We’ve been told IKEA founder Ingvar Kamprad decided to use product names instead of model numbers to counter his dyslexia. But I’m sure he never imagined a world of people — almost 80 years later — still trying to pronounce and make sense of his naming pattern.
No doubt, trying to decipher the names of IKEA products is part of the fun of an IKEA trip. They come in handy, including when you need to annoy your girlfriend.
But did you know that IKEA has a small team of people who name the 2,000 to 3,000 new IKEA products released every year?
In the latest clip “Why is it called that?” released by IKEA Museum, product management leader Christina Berg-Overgard revealed all the names have to go through a checklist to meet IKEA’s standards.
For a start, they have to be between four to 12 letters long. And if it features the Swedish letters “å,” “ä” and “ö”, it’s a bonus. They also can’t be a trademarked term or a family name, and of course, it has to be a “nice word.”
First names (mostly Swedish, some Scandinavian, occasional exotic names)
Geographical names (Swedish, Danish, Norwegian or Finnish.)
So, my question is have they exhausted every Swedish town, city, mountain and lake yet?
IKEA product names vs Swedish tourism
On the flipside, Swedish Tourism Board is fighting back with a campaign of their own. Their argument, “A lot of IKEA’s products are named after places in Sweden. That’s a nice detail for a Swedish company, but it has caused a great deal of misunderstanding.”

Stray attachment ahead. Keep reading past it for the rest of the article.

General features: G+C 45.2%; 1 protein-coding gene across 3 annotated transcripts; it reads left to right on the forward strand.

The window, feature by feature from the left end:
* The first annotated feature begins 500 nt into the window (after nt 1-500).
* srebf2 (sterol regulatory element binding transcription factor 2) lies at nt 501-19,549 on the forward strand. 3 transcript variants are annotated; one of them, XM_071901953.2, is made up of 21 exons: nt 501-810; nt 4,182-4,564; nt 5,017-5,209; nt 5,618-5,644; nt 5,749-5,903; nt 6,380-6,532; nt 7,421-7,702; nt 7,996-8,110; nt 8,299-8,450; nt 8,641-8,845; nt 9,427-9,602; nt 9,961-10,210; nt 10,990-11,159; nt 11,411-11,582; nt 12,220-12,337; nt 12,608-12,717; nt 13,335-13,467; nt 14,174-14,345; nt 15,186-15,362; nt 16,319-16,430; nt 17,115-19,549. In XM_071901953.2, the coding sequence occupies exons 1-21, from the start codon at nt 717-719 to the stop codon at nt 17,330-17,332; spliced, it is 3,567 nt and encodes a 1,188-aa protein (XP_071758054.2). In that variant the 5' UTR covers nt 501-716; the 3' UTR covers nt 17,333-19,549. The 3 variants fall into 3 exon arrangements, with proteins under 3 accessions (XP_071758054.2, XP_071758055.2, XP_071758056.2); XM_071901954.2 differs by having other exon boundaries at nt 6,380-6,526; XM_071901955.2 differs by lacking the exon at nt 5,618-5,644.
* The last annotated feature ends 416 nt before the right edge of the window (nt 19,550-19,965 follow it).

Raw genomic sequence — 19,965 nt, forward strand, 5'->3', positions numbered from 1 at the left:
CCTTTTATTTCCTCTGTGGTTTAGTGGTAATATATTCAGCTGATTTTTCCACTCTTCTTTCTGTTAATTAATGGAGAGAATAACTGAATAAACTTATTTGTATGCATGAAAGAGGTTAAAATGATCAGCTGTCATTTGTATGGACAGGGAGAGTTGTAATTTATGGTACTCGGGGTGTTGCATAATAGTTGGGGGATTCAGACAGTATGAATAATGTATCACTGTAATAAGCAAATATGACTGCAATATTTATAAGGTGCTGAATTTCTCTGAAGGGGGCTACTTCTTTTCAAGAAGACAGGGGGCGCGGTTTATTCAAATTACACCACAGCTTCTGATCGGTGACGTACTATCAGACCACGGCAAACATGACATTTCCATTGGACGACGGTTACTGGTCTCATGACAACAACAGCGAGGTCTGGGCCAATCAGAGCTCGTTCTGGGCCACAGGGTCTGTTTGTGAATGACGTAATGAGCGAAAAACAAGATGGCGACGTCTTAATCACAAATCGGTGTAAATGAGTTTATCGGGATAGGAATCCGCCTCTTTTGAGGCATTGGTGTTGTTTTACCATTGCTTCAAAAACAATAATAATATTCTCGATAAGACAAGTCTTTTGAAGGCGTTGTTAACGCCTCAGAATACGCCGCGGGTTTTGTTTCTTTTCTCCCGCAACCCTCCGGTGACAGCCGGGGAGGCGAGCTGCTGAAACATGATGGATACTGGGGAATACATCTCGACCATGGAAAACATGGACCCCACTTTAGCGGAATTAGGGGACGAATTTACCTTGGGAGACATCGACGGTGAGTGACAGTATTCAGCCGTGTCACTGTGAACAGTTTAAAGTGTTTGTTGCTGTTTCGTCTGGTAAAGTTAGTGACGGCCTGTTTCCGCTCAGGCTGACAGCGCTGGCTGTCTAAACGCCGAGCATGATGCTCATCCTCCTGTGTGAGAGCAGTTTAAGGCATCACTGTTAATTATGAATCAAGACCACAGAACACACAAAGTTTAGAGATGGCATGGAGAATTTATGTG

For instance, when people think about BOLMEN few think about a beautiful lake in Småland. Rather what comes to mind (and up on the Internet search) is a 99-cent toilet brush. Not very encouraging for tourism.
And now, they urge tourists to rediscover the originals. On the website, they list 21 names they want to reclaim. One of them is the popular KALLAX which is synonymous with IKEA’s cube shelving unit.
Unbeknownst to perhaps most IKEA customers, KALLAX is an actual place.
“It lies in Swedish Lapland, just outside the town of Luleå. Situated by the sea, this little spot is famous for its very smelly fermented herring (called ‘surströmming’ in Swedish). Every year in August, Kallax holds a fermented herring party where VIP-guests and locals celebrate together. So, take a deep breath, bring an open mind and discover the full taste of original Kallax,” states the website.
Certainly gives a different flavour to the hackable shelving unit.
Seems like it’s time to not just bring KALLAX, TOFTAN, NORBERG and BJÖRKSTA home but go experience them for real.
Jules Yap started IKEAHackers.net in 2006 as a personal blog to showcase the most impressive IKEA hacks from all over the world. Since then, she has learned a lot more about power tools and DIY. Her site has helped thousands modify IKEA furniture with step-by-step tutorials, craft projects and home styling.